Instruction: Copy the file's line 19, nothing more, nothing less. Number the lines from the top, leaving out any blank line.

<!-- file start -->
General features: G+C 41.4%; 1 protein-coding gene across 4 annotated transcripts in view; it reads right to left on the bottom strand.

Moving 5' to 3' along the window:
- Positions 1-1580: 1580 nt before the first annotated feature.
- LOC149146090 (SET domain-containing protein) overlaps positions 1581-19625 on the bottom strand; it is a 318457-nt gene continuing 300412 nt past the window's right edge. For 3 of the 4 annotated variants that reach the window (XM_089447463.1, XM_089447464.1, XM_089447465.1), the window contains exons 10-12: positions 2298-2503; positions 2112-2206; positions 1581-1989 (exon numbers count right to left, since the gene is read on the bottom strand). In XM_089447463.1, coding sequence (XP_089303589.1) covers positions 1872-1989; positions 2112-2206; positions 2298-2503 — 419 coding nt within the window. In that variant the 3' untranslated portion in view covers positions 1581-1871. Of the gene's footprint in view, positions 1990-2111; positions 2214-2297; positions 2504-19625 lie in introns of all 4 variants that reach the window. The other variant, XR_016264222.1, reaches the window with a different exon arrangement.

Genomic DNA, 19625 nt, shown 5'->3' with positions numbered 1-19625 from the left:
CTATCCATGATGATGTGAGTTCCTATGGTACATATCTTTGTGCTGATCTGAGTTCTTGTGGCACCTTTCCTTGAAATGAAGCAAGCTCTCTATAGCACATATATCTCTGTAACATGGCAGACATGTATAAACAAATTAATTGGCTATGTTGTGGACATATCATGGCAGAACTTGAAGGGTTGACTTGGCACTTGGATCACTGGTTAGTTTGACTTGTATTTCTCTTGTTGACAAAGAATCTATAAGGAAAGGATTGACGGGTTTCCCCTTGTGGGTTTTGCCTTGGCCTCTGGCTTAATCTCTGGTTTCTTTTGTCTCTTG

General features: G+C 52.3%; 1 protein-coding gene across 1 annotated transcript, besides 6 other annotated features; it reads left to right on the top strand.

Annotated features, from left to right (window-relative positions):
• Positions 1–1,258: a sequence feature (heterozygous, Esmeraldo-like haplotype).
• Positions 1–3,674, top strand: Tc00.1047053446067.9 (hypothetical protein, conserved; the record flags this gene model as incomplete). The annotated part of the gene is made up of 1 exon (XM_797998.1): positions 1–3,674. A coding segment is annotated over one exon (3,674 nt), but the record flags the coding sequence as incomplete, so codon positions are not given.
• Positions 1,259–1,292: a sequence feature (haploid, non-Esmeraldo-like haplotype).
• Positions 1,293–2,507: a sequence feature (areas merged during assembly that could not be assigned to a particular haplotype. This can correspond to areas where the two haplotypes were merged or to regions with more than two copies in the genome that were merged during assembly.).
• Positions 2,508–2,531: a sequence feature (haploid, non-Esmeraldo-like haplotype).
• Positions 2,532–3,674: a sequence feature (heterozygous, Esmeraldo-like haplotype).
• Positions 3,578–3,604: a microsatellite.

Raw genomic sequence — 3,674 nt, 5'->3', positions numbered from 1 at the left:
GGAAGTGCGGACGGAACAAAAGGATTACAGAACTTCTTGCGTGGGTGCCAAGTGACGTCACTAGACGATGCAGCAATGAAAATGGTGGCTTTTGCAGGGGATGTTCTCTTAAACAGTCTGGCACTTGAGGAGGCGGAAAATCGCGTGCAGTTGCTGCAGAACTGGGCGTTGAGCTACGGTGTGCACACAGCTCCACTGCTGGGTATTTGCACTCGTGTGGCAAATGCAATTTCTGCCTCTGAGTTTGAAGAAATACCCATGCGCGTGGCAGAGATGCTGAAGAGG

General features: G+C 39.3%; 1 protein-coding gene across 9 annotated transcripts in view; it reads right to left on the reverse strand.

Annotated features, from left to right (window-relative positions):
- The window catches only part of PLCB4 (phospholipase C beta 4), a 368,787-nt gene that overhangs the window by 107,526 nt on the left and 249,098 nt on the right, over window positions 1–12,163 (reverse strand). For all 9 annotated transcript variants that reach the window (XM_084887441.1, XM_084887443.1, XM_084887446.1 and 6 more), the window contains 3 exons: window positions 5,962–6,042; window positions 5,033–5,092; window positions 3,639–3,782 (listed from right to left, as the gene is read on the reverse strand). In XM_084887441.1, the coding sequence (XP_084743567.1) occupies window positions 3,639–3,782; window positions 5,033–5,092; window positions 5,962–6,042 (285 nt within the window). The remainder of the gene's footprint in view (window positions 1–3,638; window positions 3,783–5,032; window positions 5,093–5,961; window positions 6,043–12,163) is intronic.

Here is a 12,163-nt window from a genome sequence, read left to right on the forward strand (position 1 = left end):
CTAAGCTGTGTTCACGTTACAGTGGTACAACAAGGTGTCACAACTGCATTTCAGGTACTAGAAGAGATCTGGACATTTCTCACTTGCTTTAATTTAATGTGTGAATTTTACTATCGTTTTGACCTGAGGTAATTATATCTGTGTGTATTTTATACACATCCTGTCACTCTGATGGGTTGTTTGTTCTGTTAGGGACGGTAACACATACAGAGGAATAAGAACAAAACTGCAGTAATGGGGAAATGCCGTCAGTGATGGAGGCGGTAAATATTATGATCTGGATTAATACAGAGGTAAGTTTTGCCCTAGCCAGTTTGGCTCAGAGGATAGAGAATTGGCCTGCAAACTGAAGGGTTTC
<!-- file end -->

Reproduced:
Annotated features, from left to right (window-relative positions):